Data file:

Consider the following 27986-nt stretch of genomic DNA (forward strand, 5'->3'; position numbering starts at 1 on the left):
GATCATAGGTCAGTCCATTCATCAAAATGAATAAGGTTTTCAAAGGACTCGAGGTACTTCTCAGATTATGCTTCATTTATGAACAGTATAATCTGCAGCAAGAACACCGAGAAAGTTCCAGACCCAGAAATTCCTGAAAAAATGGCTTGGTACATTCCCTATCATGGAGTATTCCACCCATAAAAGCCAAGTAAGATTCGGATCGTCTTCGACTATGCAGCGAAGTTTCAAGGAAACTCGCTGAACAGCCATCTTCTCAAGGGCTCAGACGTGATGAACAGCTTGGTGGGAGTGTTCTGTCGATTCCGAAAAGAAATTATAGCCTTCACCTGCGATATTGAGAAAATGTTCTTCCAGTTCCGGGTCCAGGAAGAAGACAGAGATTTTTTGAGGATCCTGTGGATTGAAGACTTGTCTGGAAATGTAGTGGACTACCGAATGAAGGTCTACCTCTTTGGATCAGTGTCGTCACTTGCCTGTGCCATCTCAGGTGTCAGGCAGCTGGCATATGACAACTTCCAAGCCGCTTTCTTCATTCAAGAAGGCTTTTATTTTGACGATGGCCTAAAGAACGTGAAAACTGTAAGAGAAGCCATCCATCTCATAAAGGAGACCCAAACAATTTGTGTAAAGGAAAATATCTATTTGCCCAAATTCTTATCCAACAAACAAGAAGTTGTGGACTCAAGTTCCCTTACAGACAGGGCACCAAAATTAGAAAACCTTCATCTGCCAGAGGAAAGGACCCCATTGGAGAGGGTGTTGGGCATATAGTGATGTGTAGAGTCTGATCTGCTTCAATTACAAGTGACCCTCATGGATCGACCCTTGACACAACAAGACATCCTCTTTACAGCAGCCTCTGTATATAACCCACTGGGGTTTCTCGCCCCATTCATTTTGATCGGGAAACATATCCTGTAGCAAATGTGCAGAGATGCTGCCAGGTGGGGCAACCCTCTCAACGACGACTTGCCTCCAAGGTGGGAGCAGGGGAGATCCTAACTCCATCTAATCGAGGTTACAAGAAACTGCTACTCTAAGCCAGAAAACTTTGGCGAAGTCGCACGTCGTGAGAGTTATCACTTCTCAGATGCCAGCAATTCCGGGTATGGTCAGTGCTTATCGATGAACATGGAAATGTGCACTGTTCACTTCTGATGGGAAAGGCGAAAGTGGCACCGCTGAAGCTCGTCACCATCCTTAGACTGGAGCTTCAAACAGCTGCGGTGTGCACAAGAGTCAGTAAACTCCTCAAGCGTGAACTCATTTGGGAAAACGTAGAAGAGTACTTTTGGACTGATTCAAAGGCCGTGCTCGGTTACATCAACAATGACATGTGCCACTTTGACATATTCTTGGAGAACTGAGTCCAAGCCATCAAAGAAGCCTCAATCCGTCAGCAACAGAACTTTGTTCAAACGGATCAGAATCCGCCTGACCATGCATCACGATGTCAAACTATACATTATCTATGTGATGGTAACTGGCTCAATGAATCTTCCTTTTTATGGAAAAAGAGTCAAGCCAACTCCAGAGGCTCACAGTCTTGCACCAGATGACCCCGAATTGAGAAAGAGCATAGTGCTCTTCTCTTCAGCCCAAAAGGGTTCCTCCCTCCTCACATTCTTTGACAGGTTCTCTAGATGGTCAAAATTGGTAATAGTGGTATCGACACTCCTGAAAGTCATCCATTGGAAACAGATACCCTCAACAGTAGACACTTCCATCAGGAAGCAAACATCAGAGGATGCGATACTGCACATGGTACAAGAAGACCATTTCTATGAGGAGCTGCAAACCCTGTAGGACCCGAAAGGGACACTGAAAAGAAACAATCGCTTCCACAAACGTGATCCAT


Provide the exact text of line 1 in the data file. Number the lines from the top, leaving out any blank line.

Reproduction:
Consider the following 27986-nt stretch of genomic DNA (forward strand, 5'->3'; position numbering starts at 1 on the left):